Dr. Jeffery S. Pettis, Research Leader
301 504-7299, jeff.pettis@.ars.usda.gov
Research emphasis on the behavior and chemical ecology of honey bees, including colony management techniques to reduce Varroa and tracheal mite populations, testing cultural techniques and natural products for mite and small hive beetle control and development of field bioassays to screen for mite resistance to acaracides.
Dr. Yanping (Judy) Chen, Research Entomologist
Conducts research on the epidemiology and pathogenesis of honey bee viruses, including establishing insect cell lines for propagation of viruses; characterization of genomic structure of viruses; developing molecular methods for detection of virus infection and characterization of virus seasonal activity; and studying the possible role of parasitic mites in the transmission of virus diseases.
Dr. Steven C. Cook, Research Entomologist
Conducts research on toxicological and nutritional physiology of honey bees, including how environmental stressors (e.g., exposure to chemical residues, overwintering) affects basal metabolic processes and oxidative damage of honeybee tissues. Nutritional studies aim to develop means with which to ameliorate the negative effects of environmental stressors.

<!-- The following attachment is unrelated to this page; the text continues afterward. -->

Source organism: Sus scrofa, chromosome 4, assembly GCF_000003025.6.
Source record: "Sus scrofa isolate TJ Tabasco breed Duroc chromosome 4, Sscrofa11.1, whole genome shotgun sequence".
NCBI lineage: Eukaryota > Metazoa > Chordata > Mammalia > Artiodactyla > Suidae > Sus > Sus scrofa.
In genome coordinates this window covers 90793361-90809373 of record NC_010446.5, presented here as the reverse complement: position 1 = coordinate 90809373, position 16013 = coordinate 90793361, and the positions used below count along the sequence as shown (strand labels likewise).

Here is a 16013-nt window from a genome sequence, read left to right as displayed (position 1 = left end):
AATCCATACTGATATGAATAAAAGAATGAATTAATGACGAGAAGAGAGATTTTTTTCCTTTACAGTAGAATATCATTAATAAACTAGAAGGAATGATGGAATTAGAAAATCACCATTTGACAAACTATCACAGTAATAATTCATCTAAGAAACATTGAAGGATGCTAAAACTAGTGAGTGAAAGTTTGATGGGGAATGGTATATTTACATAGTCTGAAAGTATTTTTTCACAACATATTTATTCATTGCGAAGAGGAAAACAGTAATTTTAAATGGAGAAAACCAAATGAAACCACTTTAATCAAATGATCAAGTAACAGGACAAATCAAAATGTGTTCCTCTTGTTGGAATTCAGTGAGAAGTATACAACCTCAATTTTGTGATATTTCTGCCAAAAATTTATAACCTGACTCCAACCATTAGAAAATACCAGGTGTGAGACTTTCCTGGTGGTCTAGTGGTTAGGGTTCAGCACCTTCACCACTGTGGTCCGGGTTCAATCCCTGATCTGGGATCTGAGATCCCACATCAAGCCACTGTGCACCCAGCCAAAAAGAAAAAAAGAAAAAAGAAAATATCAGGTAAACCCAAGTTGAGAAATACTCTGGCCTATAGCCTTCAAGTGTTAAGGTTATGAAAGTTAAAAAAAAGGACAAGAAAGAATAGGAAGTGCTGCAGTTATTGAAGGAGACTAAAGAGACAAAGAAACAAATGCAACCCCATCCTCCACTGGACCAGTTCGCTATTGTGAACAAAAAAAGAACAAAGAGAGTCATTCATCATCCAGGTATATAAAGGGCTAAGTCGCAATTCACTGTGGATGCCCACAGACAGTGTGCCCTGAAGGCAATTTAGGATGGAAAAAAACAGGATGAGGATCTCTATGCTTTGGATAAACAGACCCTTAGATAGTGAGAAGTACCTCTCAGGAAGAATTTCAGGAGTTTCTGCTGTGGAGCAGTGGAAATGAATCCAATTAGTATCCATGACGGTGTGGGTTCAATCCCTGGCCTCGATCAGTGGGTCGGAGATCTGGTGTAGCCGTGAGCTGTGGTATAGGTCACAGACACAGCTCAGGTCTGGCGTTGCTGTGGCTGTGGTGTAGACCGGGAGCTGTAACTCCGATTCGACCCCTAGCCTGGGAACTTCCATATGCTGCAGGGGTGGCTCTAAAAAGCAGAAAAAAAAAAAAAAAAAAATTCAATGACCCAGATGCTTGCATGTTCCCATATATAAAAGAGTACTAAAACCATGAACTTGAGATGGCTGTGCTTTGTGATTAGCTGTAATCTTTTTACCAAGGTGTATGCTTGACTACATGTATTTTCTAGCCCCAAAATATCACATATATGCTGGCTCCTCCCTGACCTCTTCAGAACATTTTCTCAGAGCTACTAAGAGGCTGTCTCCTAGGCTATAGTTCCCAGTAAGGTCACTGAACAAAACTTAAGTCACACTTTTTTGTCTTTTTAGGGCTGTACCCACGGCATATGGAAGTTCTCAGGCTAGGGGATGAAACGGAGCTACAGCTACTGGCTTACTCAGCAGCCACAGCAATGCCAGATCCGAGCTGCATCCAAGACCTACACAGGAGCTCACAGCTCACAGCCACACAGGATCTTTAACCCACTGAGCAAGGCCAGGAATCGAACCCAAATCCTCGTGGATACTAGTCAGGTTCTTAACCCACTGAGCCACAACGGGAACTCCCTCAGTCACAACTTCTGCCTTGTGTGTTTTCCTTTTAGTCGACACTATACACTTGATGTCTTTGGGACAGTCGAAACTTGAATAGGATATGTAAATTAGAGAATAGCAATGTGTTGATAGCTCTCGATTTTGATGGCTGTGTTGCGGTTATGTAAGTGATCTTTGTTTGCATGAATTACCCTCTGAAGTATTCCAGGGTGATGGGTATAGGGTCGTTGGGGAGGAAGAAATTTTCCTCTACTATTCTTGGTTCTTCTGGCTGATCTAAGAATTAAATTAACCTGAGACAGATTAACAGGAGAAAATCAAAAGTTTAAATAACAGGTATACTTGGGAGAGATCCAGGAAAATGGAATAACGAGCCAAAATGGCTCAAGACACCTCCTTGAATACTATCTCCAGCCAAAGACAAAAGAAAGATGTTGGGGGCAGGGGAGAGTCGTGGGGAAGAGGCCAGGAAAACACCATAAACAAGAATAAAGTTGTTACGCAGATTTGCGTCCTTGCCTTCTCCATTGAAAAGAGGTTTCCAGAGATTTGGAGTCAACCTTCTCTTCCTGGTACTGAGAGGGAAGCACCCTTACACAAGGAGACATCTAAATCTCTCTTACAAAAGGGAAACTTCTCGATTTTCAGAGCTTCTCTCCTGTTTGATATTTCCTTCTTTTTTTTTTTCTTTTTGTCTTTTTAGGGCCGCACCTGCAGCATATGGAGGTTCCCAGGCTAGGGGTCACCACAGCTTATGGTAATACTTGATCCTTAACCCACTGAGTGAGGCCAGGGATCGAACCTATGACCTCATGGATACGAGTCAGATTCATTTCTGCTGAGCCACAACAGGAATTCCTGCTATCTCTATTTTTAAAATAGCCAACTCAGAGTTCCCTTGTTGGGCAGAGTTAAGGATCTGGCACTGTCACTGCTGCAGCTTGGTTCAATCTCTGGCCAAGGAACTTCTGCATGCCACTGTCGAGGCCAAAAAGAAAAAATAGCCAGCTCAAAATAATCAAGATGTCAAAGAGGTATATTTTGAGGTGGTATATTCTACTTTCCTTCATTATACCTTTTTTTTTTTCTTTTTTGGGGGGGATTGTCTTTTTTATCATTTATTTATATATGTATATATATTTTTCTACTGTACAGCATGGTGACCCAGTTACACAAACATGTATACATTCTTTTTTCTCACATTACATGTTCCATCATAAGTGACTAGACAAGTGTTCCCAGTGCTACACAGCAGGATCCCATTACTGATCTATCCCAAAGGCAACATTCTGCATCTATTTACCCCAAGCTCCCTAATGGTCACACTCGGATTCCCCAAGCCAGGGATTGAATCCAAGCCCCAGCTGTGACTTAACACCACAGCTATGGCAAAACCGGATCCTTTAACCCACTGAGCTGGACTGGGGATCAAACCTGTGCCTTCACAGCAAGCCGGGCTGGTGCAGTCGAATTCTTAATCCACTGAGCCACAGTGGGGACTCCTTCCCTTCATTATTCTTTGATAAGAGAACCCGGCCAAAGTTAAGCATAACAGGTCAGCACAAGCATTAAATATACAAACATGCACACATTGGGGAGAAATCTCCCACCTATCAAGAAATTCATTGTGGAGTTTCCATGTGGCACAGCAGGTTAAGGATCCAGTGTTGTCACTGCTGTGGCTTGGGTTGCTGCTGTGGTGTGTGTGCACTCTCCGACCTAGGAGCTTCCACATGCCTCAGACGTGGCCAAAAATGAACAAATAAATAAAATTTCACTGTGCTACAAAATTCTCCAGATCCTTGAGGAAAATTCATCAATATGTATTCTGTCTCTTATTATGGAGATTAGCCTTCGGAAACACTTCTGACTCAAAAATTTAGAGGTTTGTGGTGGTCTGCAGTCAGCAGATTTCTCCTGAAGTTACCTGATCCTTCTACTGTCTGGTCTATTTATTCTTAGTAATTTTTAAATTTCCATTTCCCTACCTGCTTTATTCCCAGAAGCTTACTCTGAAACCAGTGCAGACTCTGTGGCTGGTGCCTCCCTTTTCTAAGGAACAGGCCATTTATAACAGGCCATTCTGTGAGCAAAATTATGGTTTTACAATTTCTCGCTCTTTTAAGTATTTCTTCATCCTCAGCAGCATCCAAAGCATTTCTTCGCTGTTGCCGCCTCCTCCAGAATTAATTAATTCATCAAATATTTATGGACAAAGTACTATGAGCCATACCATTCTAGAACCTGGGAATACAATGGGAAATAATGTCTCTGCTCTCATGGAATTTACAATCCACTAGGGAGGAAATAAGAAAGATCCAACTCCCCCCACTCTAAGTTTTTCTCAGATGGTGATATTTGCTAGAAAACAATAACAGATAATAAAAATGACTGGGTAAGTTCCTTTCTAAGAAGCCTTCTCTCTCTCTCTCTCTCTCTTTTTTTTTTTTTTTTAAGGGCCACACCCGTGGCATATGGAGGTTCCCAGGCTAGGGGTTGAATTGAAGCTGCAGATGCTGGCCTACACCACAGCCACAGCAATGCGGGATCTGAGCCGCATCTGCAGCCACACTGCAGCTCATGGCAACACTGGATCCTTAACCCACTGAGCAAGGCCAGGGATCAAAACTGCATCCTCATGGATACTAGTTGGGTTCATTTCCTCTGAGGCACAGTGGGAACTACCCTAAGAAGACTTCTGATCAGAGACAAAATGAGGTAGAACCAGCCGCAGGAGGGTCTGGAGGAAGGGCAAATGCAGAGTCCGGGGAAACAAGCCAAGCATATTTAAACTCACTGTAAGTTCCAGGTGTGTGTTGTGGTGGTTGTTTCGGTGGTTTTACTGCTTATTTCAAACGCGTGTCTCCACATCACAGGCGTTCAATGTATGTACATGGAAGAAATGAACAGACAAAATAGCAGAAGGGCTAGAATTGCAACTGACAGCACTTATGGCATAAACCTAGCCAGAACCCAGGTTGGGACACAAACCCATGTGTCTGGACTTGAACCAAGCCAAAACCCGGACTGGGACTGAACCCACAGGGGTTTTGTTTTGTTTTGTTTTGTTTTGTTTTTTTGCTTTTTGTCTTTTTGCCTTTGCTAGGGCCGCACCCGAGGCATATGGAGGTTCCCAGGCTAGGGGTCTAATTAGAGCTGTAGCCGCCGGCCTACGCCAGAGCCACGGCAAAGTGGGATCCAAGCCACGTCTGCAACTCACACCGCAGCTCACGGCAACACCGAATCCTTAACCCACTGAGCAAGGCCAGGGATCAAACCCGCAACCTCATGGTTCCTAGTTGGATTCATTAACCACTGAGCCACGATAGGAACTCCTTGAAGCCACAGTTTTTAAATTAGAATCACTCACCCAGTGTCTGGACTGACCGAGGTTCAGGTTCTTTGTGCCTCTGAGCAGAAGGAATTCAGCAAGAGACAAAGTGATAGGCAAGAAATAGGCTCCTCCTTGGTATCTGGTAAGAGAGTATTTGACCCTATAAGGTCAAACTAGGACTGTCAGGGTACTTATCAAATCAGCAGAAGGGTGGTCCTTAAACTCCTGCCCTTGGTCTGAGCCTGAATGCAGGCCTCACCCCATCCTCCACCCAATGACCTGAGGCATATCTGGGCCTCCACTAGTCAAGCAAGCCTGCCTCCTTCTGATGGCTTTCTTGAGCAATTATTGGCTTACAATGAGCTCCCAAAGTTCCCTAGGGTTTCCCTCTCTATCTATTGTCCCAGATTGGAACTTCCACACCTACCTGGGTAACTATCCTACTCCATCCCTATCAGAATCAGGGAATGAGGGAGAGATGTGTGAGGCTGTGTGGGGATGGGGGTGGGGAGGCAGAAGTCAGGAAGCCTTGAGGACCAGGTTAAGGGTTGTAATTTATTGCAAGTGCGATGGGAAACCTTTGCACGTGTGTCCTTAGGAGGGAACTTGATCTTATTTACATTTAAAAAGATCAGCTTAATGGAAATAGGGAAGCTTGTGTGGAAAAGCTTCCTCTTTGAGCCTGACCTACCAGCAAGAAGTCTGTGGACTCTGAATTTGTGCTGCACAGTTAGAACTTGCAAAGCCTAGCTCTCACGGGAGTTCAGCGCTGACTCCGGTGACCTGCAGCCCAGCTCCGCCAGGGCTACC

Dr. Miguel Corona, Insect Physiologist
301- 504-8570, email@example.com
Conducts research on the molecular mechanisms integrating reproduction, division of labor and longevity. In particular, Dr. Corona is interested in determine how the interplay between nutrition and hormones affect the behavioral development and the susceptibility to diseases in workers and the fecundity and longevity in queens. His research is aimed to contribute to the understanding of the potential role of nutrition on workers’ health and queen’s longevity and their overall impact on colony losses.
Dr. Jay D. Evans, Research Entomologist
301-504-5143, jay.evans@ ars.usda.gov
Conducts genomic research on honey bees and their pests, including identifying and characterizing developmental genes; identifying genes expressed in response to disease agents, and developing methods to screen bees for disease resistance; and using microsatellite and mitochondrial DNA markers to quantify reproduction, migration, and acaricide resistance in honey bee parasitic mites.